By any measure, it was a remarkable discovery.
Researchers at the University of Massachusetts Medical School in Worcester announced they’d found a way to shut down the extra chromosome that causes the developmental problems found in people diagnosed with Down syndrome.
With federal and state budgets tight, university research funding has been increasingly hard to find in the U.S, and that doesn’t come without consequences. Higher education advocates are pointing to UMass Medical's striking scientific breakthrough as an example of why the government ought to keep investing in research.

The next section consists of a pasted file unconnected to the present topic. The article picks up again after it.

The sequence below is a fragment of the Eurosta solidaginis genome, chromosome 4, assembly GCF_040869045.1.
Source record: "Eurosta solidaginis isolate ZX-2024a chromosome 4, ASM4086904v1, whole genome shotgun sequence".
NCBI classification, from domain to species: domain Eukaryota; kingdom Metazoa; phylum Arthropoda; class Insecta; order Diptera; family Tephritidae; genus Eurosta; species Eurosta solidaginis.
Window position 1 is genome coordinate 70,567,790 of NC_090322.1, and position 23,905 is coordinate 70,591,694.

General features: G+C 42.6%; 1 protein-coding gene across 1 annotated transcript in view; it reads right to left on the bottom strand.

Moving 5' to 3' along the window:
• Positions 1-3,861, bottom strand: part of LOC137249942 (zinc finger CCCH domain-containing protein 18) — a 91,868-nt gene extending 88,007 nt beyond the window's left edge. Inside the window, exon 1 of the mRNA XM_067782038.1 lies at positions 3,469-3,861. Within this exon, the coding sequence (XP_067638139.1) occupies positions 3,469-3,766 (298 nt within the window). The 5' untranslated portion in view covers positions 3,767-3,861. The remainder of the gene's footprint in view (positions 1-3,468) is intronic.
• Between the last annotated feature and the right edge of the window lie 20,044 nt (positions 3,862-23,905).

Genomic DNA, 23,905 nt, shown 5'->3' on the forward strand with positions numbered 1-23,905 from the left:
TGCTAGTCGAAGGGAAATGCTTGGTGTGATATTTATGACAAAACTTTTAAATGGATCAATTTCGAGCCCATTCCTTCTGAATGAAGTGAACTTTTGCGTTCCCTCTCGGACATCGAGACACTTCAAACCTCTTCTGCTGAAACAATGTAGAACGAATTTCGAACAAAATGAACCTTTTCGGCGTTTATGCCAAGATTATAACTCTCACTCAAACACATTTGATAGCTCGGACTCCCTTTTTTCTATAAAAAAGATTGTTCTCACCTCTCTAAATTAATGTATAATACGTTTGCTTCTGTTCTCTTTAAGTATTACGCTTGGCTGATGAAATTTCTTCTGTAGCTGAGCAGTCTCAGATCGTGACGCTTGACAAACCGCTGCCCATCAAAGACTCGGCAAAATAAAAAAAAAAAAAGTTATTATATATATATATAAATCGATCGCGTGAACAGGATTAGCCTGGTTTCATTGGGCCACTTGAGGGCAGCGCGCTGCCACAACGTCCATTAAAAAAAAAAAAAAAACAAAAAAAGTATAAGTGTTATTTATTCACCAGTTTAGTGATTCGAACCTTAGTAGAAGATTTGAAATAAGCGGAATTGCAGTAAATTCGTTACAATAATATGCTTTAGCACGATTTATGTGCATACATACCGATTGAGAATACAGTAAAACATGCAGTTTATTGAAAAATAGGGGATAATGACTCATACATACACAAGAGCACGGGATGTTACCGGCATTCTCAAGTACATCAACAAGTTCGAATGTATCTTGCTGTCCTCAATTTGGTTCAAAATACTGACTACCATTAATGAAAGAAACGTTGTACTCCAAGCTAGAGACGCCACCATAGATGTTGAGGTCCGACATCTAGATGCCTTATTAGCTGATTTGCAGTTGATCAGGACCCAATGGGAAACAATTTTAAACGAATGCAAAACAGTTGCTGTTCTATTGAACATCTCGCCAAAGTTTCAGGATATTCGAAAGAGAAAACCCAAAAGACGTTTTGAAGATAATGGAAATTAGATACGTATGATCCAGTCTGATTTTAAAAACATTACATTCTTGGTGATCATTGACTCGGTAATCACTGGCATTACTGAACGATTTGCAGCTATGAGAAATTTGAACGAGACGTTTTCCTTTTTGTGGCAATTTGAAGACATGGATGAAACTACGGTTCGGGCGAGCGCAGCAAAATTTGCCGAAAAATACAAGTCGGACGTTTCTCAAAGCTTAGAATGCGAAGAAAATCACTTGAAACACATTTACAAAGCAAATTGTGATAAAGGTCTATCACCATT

Far from the city streets in Iraq and Afghanistan that are today's battlefields, a Harvard scientist is working in a sterile lab in Cambridge, simulating the impact of explosions, and trying to better understand what a blast does to a soldier's brain.
As a soldier, Army Major Kit Parker served two combat tours in Afghanistan. As a cutting-edge researcher, his work in the field of traumatic brain injury is personal.
“A friend of mine was wounded with a traumatic brain injury, and he was improperly cared for by the military," Parker said. "I got upset about this, and my frustration with my friend’s care, and some ideas that I had about brain injury, and having reviewed the literature of brain injury, I decided to get into that field.”